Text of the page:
Numbered in Takri ‘326’ and ‘219’ on the reverse. Further inscribed in Devanagari on the flyleaf
“atha vira rasa lakshanam. doha. hoyi bir utsahmaya gaur barana duti anga. ati udara gambhira kahi kesava pai prasanga. 23. sri radha ju ko vir rasa. kavitta. gati gajaraja saji deh ki dipati baji hava ratha bhava patti raji chali chala son. kesodasa mandahasa ati kucha bhata bhire bhet bhaye pratibhata bhale nakhajala so. laj-saj kulkani soch poch bhaya bhani. bhonhe dhanu tani bana lochana bisala son. prem ko kavacha kasi sahasa sahayaka le jityo rati rana aj madanagupala son. 24”
'Marks of the Vira Rasa: The sentiment of heroism arises from enthusiasm and it manifests as a radiant and golden body. Under certain situations it also exhibits compassions and sombreness. 23. Radha’s Vira Rasa: A Sakhi speaks to a Nayika, “O Nayika! You have today won the war of love and subdued Krishna. In this war your gait was the elephant, the radiance of your body the horse, your gestures the chariot, your emotions the foot soldiers that walked with you. Your sweet smile was the sword, your breasts the weapon and with your nails you met the enemy. You used your demure nature, concern for the family and wisdom to annihilate everyone. Love was your armour, good conduct your compassion, your eyebrows your bow and your eyes the arrows. This is how you won Krishna. 24'
The poetic text of the ‘Rasikapriya’ was composed by Keshavadasa in 1591 AD. Whilst the subject-matter deals with the classification of heroes and heroines according to their moods, behavioural characteristics and stations in love, the poetry also reflects epochs of the Bhakti movement since the composition revolves around the romantic lore of Radha and Krishna as the source for Sringara Rasa, the erotic sentiment. Appreciation of poetry was a crucial element of connoisseurship amongst nobles and royalty, and poets were lavishly rewarded for their merits. The popularity of the Rasikapriya was celebrated in the courts of North India where recitation of the text was rejoiced by the art-loving kings. Rasikapriya also sought manifestation in the pictorial art and remained a prevalent subject-matter of Pahari and Rajasthani schools of painting.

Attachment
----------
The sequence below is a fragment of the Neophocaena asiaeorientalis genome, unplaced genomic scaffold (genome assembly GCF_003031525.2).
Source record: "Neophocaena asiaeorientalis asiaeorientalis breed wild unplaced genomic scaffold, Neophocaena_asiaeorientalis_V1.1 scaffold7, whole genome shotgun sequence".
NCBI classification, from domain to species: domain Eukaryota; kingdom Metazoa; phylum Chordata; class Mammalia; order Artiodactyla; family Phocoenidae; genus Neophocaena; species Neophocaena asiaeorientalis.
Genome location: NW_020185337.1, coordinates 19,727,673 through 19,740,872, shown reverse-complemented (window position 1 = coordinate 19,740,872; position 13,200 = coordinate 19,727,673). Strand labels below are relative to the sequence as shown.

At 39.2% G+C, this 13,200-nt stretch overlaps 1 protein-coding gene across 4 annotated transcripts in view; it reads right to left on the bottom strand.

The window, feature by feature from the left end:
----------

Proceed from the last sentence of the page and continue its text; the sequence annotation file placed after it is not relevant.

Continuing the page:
The current collection of Rasikapriya paintings belong to a painting set which was produced in Mandi during the reign of Raja Surma Sen (r. 1781–88). This period is considered the last phase of the traditional style of Mandi painting, before the migration of Kangra artists to the Mandi court. The paintings are distinctive for the use of a floral frame for the poetic verses which are inscribed in Devanagari script instead of Takri, the royal script of the North-Western Himalayan principalities. The style is characteriesed by its earthy tones and bold delineation which provides the paintings with a rather dry and folksy appeal. The artist appears to employ certain complexities in the space-division to denote the change of surroundings by either using architectural elements or at times simply changing the monochromatic backdrop. The symbolism of the poetry has also been represented subtly by the artist, who depicts the similes and metaphors in the paintings as charming and whimsical compositional elements.